7-Lessons For Business Success
7-Lessons For Business Success

Lesson: What do you do when you don’t know the next step to take? Do you get frustrated and stop? Do you ask for help? If you ask for help, who do you get to help you? 5. There were over a hundred people at the event; only seventy participated in the painting party.

Lesson: These people missed out on a really fun time. Do you engage even if you’re scared? Trying something new can be scary. Painting is WAY outside of my comfort zone. What do you automatically avoid in your business without really understanding what’s involved or even trying?

6. I already told you that I do not see myself as an artist. I don’t believe I can paint; yet when I came home I showed my painting to my son and he said “Wow, that’s really nice! And you say you can’t paint!”

Lesson: What assumptions do you make about your skills that stop you even before you start? Where are you shortchanging yourself? Where are you shortchanging your clients?

7. When we were done we checked out everyone else’s painting. A lot of them were really good but the “artist” would say that they didn’t like it. Thinking back to the evening, I said that I liked my grass but didn’t like the way the sun looked. The next morning I walked by the painting in my hotel room, it caught my eye and before I realized it was mine, I thought, that’s a nice painting.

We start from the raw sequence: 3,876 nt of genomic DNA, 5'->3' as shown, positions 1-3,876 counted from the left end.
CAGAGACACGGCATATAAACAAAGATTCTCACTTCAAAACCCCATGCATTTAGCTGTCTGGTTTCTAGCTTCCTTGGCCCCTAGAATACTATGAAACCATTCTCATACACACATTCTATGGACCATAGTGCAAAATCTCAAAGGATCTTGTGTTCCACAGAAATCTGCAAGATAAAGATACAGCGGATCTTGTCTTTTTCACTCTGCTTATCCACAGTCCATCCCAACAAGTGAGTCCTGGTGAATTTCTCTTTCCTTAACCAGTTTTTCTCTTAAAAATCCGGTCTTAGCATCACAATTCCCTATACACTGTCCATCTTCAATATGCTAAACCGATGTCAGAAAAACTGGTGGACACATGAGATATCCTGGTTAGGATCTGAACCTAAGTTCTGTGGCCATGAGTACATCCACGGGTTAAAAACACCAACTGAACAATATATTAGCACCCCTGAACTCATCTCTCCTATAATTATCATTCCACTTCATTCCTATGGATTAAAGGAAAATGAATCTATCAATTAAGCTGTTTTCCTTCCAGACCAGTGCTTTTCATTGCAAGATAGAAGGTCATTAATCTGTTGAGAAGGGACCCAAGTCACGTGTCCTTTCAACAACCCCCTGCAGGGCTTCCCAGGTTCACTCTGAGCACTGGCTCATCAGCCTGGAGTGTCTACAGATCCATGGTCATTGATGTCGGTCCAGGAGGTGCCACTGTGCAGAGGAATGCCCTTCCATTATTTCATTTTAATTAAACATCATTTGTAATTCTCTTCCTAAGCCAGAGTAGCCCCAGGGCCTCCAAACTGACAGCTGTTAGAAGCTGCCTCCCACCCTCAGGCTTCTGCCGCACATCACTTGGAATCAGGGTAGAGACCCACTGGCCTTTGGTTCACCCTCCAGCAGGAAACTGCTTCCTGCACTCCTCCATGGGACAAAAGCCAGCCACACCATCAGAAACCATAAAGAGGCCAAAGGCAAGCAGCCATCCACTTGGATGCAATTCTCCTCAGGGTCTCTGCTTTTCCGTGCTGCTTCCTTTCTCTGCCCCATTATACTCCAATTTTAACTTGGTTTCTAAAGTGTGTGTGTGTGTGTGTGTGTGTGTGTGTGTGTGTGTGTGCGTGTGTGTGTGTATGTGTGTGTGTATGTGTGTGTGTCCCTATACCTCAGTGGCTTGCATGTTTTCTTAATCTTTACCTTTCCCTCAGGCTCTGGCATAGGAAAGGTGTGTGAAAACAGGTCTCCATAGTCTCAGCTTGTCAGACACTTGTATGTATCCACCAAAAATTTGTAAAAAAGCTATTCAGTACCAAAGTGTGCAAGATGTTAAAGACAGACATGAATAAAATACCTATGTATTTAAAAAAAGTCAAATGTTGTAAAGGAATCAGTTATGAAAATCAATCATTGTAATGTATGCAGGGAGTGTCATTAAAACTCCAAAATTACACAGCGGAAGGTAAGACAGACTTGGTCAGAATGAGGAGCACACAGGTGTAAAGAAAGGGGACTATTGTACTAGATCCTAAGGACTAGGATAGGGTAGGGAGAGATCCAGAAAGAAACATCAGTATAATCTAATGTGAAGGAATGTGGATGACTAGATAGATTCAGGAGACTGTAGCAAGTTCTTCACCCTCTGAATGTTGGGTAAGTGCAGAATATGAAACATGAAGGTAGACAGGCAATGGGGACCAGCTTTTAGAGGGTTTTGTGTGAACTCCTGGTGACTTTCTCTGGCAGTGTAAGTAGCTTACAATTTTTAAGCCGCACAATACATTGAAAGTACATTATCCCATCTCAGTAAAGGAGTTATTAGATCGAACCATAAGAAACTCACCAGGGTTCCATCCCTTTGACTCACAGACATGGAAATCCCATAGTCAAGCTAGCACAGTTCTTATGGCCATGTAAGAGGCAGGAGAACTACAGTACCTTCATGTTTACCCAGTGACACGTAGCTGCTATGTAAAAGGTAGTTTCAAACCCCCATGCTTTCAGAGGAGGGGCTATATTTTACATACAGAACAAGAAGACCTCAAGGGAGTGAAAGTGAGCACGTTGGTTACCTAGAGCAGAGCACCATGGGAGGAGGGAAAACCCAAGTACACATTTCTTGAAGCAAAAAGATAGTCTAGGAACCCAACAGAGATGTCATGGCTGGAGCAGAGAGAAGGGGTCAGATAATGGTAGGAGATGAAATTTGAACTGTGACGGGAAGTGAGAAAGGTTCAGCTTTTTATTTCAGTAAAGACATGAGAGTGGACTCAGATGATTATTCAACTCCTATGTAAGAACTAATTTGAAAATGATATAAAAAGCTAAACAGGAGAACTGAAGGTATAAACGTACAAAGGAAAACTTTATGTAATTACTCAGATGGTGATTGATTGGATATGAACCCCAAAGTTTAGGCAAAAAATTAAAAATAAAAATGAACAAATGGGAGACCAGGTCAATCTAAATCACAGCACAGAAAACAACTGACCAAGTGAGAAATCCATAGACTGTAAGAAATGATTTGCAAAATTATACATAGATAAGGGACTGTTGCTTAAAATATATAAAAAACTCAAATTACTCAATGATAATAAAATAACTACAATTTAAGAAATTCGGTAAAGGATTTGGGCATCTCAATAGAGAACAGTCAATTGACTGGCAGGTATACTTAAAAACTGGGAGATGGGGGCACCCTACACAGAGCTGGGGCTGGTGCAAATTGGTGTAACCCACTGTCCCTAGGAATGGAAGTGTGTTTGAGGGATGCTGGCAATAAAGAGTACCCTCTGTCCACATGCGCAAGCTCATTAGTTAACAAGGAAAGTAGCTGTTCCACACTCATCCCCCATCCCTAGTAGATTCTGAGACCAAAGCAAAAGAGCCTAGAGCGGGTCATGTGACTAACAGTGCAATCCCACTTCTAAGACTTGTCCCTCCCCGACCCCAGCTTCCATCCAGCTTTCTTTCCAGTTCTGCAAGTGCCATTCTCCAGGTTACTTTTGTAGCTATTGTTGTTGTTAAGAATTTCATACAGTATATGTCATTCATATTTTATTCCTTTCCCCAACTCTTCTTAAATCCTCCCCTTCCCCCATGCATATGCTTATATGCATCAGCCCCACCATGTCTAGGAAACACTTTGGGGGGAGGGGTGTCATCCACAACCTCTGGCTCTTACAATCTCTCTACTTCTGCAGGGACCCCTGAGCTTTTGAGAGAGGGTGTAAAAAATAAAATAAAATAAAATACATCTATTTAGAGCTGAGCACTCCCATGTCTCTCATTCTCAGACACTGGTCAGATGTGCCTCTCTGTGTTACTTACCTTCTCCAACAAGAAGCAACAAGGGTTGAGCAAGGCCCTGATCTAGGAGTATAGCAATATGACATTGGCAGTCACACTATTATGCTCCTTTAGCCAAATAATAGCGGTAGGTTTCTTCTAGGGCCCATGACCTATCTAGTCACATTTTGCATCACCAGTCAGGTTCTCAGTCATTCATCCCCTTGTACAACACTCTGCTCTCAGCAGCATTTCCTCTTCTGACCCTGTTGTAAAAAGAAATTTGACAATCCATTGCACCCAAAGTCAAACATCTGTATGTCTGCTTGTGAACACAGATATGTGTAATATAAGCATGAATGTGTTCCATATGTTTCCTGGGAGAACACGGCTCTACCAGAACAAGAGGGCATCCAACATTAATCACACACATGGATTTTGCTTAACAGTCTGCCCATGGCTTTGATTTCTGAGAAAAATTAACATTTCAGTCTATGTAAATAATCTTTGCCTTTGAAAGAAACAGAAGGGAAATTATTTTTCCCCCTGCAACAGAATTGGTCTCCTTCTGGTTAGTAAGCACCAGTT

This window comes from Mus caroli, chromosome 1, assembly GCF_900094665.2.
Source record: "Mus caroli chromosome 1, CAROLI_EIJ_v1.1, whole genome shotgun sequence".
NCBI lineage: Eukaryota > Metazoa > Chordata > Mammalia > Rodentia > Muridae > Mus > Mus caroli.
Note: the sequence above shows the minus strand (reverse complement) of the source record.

Lesson: Do you see yourself and your work fairly? Do you pre-judge yourself? Are you open to seeing and acknowledging what you are doing well? I mean, be honest with yourself for a moment, if you weren’t talking about yourself what would you think of your accomplishments? Would you look for the flaws or the good?

Have you ever done something out of your comfort zone and found yourself surprised by the outcome? Do you pre-judge yourself? Do you risk embarrassment?

More Information:

Carrie Greene is a speaker, author and business coach. She is a business strategist who helps entrepreneurs get clear on what they want and create simple and straight-forward plans to get there. She is the author of “Chaos to Cash: An Entrepreneur’s Guide to Eliminating Chaos, Overwhelm and Procrastination So You Can Create Ultimate Profit!” Free resources at http://carriegreenecoaching.com/

Source: http://www.PopularArticles.com/article467177.html

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The Home Office – Focus on Business

The Home Office – Focus on Business
by Daniel D Lotts

While it’s so much more relaxed and casual to work from your home office, you still need to keep in mind that it is for the purpose of business that you are there. As part of focusing your mind on the work you need to do to develop and maintain a business, what you see in front of you is directly related.

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Why add continually navigating chaos to your work-related tasks every time you do something? It wastes time and energy, not to mention causes you to lose focus on what you need to be doing. Make staying organized part of your work day and put things away! Get folders for things and even if all you have is a box or plastic crate, put your folders or important papers in there. ‘Out of sight out of mind’ has special relevance here. If your workspace is organized you will think and see things more clearly. Remove anything that is not related to business out of your office space entirely if you can.